"Once he tells them to go out and vote, they know who to vote for and it's not the Kurds, the Sunnis or the secularists." A frail man in his mid-70s, Sistani has been a major influence on Iraq's political scene since the 2003 overthrow of Saddam Hussein's regime. That leverage has been at the heart of an ongoing and somewhat divisive debate on the role of the clergy in a post-Saddam Iraq where religious groups, both Sunni and Shiite, are shaping the nation's political future.
Sistani'a associates maintain that he sees himself as a father figure working for the interests of all Iraqis. But many, including secular Shiites, believe he is promoting Shiite interests with the aim of enshrining the community's place as Iraq's dominant political force.
The debate over the clergy's role was fuelled by Sistani's endorsement of the Shiite alliance in general elections held in January, a decision that helped the alliance emerge as the largest single bloc in the now-outgoing parliament.
That decision enraged the alliance's rivals, like former prime minister and secular Shiite Iyad Allawi, who has repeatedly warned that the clergy's involvement in politics could be the prelude to an Islamic state in Iraq.
Source : Here .
Thursday, December 15, 2005
Iraq : Voting starts and so do the bombs
A loud blast rocked the capital, Baghdad, shortly after the polls opened at 0700 local time.
Police said the blast was caused by a mortar landing near the heavily-fortified Green Zone, home to the Iraqi government and a number of Western embassies, the Associated Press reported.
In Mosul, a bomb killed a hospital guard and wounded two other people when it went off between a polling station and a hospital, Dr. Bahaaldin al-Bakri said. A mortar also landed near a polling station without causing any injuries, according to the U.S. military.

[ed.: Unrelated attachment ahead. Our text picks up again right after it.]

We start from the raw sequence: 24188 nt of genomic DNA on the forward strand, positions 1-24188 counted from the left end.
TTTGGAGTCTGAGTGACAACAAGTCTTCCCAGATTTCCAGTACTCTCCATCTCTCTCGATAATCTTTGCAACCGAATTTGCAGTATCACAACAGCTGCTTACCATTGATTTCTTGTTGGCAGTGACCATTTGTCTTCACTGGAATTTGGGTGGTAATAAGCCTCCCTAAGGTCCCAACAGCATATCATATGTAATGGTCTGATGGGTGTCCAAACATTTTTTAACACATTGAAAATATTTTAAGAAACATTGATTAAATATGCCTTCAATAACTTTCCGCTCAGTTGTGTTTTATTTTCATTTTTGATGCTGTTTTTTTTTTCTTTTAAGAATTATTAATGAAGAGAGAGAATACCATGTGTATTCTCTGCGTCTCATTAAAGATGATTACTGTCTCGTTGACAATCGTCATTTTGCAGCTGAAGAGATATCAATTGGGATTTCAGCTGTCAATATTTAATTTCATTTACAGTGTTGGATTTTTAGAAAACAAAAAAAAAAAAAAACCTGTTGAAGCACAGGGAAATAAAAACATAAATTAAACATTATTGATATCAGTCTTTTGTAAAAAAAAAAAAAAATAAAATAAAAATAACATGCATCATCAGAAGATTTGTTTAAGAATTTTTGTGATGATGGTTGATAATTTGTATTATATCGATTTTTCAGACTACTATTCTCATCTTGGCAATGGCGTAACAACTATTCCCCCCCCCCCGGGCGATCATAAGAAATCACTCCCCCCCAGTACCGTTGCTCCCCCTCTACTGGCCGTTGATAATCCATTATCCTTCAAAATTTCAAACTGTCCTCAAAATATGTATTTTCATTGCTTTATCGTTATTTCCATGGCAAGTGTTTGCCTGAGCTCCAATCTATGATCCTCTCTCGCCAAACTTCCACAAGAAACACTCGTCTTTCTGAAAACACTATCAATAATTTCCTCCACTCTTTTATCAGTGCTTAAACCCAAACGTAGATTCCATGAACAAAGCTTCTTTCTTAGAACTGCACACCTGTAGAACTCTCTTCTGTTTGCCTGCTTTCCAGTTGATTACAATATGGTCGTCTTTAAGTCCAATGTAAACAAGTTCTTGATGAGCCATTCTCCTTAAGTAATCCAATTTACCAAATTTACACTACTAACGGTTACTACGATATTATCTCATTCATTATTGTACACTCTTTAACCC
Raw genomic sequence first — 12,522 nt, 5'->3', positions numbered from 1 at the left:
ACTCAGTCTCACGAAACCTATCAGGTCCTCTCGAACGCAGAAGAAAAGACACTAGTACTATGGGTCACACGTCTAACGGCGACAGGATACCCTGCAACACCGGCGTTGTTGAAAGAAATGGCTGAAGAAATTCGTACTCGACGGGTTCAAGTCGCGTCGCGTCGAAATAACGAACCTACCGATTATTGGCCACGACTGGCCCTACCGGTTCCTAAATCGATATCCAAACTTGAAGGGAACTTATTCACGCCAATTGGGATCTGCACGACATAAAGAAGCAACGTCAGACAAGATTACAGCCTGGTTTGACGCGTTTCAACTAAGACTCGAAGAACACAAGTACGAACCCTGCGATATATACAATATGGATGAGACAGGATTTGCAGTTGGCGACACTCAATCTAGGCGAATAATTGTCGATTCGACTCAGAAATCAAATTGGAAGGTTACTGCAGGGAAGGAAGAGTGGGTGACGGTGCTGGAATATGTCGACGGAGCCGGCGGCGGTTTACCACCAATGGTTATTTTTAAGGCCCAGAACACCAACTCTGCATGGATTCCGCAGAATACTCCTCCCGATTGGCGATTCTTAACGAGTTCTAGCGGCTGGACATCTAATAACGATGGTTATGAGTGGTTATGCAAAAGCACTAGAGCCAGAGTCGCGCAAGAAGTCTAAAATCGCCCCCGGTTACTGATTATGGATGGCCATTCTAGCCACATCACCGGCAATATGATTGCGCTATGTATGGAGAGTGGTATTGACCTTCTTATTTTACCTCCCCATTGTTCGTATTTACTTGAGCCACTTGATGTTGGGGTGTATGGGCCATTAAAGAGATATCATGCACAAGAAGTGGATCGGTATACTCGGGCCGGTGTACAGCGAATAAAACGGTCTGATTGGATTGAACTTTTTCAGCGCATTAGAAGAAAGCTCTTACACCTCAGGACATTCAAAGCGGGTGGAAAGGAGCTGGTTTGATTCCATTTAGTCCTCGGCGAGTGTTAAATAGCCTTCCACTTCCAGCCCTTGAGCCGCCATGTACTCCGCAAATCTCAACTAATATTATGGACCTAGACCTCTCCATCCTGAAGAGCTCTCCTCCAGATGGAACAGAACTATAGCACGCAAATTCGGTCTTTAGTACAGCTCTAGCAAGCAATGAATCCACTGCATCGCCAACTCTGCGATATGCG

Reports of smaller explosions are also coming in from around the country
Backdroppin (must watch animation )
Watch it Here..
Putin defines Russia as defender of Islamic World
“Russia has always been the most faithful, reliable and consistent defender of the interests of the Islamic world. Russia has always been the best and most reliable partner and ally. By destroying Russia, these people (terrorists) destroy one of the main pillars of the Islamic world in the struggle for rights (of Islamic states) in the international arena, the struggle for their legitimate rights,” Putin was quoted by Itar —Tass as saying, drawing applause from Chechen parliamentarians.
“Those who are trying to defend these false (extremist) ideals, those who are used as cannon fodder, who plant a mine for ten dollars or shoot with automatic weapons either do not know or have forgotten this,” the president said.
“Those who organize such activity certainly do this deliberately, understanding what goals they want to achieve,” Putin went on to say.